The owner of Belle Isle Key Apartments at 31 Venetian Way has sued the city of Miami Beach, challenging a Design Review Board decision limiting the height of one of two planned buildings to four floors.
The lawsuit, filed last month in District Court, is the latest twist in a design and zoning fight that now goes back two years.
Belle Isle Key Apartments is owned by Euroamerican Group, which has operated the apartment complex on the northeast corner of Belle Isle since 1980.
The existing complex includes four, three-story apartment buildings, and total of 120 units, and street level parking.
EuroAmerican, which is owned by Gustavo Munoz, has proposed building two sleek five-story buildings and a parking structure on the 3.5-acre site. It included 181 apartments in two five-story buildings, including a 315-space parking garage topped by two tennis courts.
City planners criticized the project as too big for the neighborhood, and for not providing adequate views of Biscayne Bay. Architect Luis Revuelta made a number of design changes, including eliminating a bridge between two buildings, and widening a “view corridor” to the water.
The current zoning for the property does allow buildings as high as five stories. The developer did not request any zoning changes, but still needed approval from the Design Review Board on architectural issues.
Of the last version of the plans, city staff wrote: “as presently designed, the 5-story massing of the southeastern portion of the project still overwhelms the historic Venetian Causeway, which in addition to being locally designated, is listed on the National Register, and is designated as an American Scenic Highway. The elevations of the main, larger structure of the north side of the site have not been adequately detailed and developed.”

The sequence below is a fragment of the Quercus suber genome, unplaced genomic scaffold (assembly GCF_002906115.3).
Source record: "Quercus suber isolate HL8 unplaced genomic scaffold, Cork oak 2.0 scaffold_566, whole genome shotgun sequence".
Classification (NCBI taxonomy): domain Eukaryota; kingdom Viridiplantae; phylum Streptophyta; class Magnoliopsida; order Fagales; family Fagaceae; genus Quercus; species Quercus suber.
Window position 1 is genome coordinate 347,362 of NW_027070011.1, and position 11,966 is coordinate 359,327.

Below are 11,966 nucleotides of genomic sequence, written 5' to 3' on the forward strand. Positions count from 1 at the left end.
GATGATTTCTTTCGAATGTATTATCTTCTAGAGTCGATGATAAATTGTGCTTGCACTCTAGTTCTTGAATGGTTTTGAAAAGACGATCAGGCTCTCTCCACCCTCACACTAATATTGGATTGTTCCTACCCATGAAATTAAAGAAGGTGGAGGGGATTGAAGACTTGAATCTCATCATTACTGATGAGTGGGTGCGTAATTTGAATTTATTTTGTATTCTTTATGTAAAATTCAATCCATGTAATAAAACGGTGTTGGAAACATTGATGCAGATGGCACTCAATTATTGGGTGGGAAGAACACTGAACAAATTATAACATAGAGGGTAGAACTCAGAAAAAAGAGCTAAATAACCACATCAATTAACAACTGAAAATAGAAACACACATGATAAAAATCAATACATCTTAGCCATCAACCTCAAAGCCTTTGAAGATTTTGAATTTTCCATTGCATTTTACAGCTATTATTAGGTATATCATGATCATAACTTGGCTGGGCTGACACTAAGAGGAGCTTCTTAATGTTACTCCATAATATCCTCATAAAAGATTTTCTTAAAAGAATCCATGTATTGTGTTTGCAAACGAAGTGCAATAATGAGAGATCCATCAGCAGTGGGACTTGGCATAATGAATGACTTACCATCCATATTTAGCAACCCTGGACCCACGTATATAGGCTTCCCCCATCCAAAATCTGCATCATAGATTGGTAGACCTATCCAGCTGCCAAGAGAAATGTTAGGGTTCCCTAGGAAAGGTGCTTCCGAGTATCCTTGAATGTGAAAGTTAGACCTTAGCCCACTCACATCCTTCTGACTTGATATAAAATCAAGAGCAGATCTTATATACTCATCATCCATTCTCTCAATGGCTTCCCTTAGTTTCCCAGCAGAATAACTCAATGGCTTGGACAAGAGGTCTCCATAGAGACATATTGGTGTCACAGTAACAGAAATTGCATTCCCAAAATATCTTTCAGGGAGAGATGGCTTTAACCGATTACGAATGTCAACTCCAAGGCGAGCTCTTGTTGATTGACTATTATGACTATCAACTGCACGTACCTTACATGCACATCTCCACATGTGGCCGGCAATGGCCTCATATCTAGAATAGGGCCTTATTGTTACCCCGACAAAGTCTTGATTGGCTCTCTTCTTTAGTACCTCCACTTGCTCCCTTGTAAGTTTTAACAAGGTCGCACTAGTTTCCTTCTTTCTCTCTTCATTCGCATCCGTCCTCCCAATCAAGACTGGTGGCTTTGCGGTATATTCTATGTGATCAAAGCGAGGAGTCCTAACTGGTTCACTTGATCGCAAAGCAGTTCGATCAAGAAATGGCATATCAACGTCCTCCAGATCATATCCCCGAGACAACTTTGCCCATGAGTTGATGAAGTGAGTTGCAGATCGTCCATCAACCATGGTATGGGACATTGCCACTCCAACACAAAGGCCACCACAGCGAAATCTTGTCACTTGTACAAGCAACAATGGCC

On July 6, the Design Review Board ended 18 months of conversations and negotiations on the design when they approved the project on a 4-1 vote — but only if one floor of the building closest to the bridge to Sunset Harbour is eliminated. Cutting one floor from the smaller of the two buildings would trim eight units from the project.
That was one change the developer was unwilling to make, lawyer Neisen Kasdin said. EuroAmerican appealed the decision to the city commission, which denied their appeal on Nov. 17. On Dec. 17, the suit was filed in the appellate division of Miami-Dade Circuit Court.
In its petition to the court, lawyer Kasdin argues that city zoning codes allow buildings 50 feet high; imposing the four-story limit for the one structure (a height of 38 feet) is inconsistent with Miami Beach land development regulations.
He points out that at 50 feet, the five story building would be the lowest building on Belle Isle that actually abuts the causeway (lower than Grand Venetian, 3 Island Avenue and The Vistas.
The Belle Isle Residents Association met on several occasions with EuroAmerican’s design team, and those discussions led to several changes in the plan. In the end, association told the Miami Beach Design Review Board that the project was better, but still too large, in the association’s view.
At a recent meeting, residents association members discussed the prospect of a suit challenging the city’s decision. At that meeting, association member Jean-Francois Le Jeune, a professor of architecture at the University of Miami, said the association might explore designating Belle Isle as a historic district as a way to limit how high buildings can be built on Belle Isle.